Skip to content

Trial begins for truck driver in fatal crash with a school bus

A trial is underway for the driver of a gravel truck that collided with a school bus in central Alberta last year, killing a 17-year-old girl and injuring two other students.
Peter Jorgensen of Bluffton walks outside the Rimbey court house

RIMBEY — A gravel truck driver only saw “red glows” in the fog seconds before he smashed into the rear of two vehicles including a school bus, resulting in the death of a high school student in April 2008.

Peter Oliver Jorgensen, 28, of Bluffton, told an RCMP officer in an interview the day after the April 9, 2008, crash that there wasn’t anything he could have done to avoid the crash which killed Jennifer Noble, 17, of Rimbey.

Jorgensen talked to the officer for almost 90 minutes, a sparse provincial court audience heard Monday on the first day of a three-day trial before Judge John Holmes of Red Deer.

Jorgensen is charged with careless driving and driving too fast for road conditions.

The red glows viewed by Jorgensen were the tail lights of Susan Hatala’s SUV that was stopped about two car lengths behind the bus, which had stopped at a Hwy 53 residence to pick up four girls about 8:14 a.m.

Jorgensen’s empty gravel truck hauling a pup trailer clipped the right rear end of Hatala’s vehicle then continued on, ripping open the rear end of the bus.

Jorgensen said in his interview he thought he was approaching a slow moving vehicle.

“I realized it was right in the middle of the road so I took evasive action,” Jorgensen said.

“I tried to veer right.

“I remember clipping the SUV and I thought I was through the worst of it.

“Then I saw the bus ahead of me.

“I felt helpless and held onto the wheel and pushed the brake.”

Jorgensen said he didn’t blame the bus driver.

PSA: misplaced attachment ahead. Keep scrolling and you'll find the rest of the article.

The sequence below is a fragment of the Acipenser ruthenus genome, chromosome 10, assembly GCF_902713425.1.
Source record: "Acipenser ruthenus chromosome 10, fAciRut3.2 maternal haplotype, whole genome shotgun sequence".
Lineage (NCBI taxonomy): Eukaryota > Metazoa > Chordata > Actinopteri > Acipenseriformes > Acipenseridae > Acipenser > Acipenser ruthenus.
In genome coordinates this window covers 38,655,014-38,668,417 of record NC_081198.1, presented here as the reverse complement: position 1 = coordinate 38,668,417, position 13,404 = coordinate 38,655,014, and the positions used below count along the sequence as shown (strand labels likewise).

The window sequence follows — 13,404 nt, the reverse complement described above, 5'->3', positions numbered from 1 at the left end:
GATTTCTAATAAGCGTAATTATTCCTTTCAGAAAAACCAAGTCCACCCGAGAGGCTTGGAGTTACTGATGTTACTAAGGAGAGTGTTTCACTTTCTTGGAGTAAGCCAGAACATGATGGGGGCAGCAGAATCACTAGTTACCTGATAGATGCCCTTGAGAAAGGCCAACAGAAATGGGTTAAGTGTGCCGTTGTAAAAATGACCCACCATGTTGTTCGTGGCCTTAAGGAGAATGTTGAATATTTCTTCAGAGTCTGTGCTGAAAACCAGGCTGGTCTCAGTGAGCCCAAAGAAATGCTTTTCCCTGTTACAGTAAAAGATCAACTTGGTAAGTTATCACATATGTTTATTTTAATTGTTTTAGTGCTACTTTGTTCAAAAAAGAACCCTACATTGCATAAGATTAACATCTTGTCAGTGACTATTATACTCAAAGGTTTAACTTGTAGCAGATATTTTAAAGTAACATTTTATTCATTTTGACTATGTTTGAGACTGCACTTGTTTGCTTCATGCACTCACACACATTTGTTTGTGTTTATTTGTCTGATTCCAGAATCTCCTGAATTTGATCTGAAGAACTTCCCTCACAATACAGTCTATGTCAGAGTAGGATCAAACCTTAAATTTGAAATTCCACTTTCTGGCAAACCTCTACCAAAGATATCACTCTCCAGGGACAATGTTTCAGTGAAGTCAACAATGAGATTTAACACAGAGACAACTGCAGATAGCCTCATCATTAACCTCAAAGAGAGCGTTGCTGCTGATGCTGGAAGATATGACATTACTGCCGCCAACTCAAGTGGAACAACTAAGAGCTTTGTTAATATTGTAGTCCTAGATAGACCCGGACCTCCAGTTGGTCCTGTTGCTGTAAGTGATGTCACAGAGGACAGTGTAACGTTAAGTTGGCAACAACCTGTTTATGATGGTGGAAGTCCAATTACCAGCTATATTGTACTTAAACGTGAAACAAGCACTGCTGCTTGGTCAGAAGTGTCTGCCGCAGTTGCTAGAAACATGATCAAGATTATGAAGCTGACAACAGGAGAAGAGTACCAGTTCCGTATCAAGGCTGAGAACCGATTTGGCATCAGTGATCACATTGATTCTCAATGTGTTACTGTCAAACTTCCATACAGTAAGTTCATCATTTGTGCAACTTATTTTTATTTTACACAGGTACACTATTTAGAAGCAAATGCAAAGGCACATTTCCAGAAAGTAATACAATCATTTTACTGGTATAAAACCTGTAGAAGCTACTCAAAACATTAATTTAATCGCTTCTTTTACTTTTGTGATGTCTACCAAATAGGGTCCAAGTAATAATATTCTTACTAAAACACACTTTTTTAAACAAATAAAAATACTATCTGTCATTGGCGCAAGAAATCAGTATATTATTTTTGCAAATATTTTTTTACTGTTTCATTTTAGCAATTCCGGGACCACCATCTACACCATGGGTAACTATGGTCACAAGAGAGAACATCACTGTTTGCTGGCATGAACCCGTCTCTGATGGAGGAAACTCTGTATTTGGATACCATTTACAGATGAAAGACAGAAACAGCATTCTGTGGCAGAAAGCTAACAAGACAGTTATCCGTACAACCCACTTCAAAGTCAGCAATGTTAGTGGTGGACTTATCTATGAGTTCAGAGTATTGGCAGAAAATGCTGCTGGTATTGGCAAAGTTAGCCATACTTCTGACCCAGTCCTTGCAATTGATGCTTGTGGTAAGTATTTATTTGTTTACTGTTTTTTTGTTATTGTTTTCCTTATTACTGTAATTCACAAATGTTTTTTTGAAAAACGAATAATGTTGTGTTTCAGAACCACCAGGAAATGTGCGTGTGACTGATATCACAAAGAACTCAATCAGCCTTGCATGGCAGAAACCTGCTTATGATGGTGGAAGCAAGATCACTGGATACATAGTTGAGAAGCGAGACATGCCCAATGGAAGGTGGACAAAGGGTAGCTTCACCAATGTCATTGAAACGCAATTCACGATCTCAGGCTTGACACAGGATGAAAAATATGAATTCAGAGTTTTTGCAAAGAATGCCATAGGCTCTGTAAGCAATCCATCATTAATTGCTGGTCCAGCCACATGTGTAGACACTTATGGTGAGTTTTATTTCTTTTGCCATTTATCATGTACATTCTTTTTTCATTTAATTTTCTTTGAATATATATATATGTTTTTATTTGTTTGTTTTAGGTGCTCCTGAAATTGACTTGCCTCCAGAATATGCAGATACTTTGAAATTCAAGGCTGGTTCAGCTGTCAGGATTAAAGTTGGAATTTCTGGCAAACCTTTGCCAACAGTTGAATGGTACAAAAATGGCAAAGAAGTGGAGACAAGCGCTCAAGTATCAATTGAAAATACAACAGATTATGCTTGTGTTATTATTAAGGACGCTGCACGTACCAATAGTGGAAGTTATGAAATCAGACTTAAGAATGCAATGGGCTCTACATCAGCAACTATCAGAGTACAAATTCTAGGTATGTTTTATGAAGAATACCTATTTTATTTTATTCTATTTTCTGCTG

“I could see he was probably parked as far to the right (as he could).

He also said he didn’t think he was driving too fast.

“I thought I could see further than I did,” said Jorgensen who had a Class One driver’s licence for eight years before the crash.

Susan Barberree, who was driving in the opposite direction testified she remembered seeing Jorgensen’s truck going past her down a hill.

“I felt that when I saw the truck it was going too fast to stop.

“It was very foggy,” Barberree said.

She had slowed considerably when she passed the bus because all its flashing lights were on.

She didn’t see a bus stop sign out so she proceeded past slowly.

Jorgensen said in the interview he wasn’t going the speed limit of 100 km/h and was somewhere around 85-90 the last time he looked a few minutes before the crash.

He said the fog was thick in some areas and he needed to use his wipers with window washer fluid and heater to clear his windshield.

The maximum fine for careless driving is a $2,300 fine.

Hatala said she was following the bus, with her children aged five and three in the backseat, because it was too dangerous to pass.

She said she clearly saw the bus lights and stopped.

“I remember seeing the lights suddenly (of the gravel truck).

“It looked like it was going really fast.

“I remember thinking what way I could turn to get out of the way.”

Bus driver Ron Adams, 62, of Rimbey was driving for the Wolf Creek School District.

Adams testified he was pulled over about 15 cm inside the white line on the shoulder.

His four-way flashers were on and his amber lights were alternating.

Adams said he could see about 150-200 metres in front of him where he stopped.

He said he had just taken off his emergency brake and was about to straighten up when he felt the impact.

He let the bus roll about 17 metres down the road to get away from the scene in case of a fire. The road was dry and it wasn’t dark at the time, Adams added.

Several children were tossed out the opening. Two students were injured, including one seriously who ended up under the gravel truck.

Adams said he didn’t receive a call from the school district transportation officials to cancel the bus run when he left his house at 7:20 a.m.

He said he didn’t have a concern when he left but didn’t go faster than 80-85 km/h before the crash.

Under cross-examination by Jorgensen’s lawyer Shawn Beaver of Edmonton Adams said he may have been asked by the Carey Anderson family, where the crash occurred, to pick up their children in the drive way.

He said if they had made the request they would have had to ask the district to have the pickup up site changed.

The drop off after school site was changed so Adams drove into Anderson driveway.

Adams faces his own trial in October on a charge of failing to unload and load at safe times.

The trial continues today with RCMP officers including a collision analyst.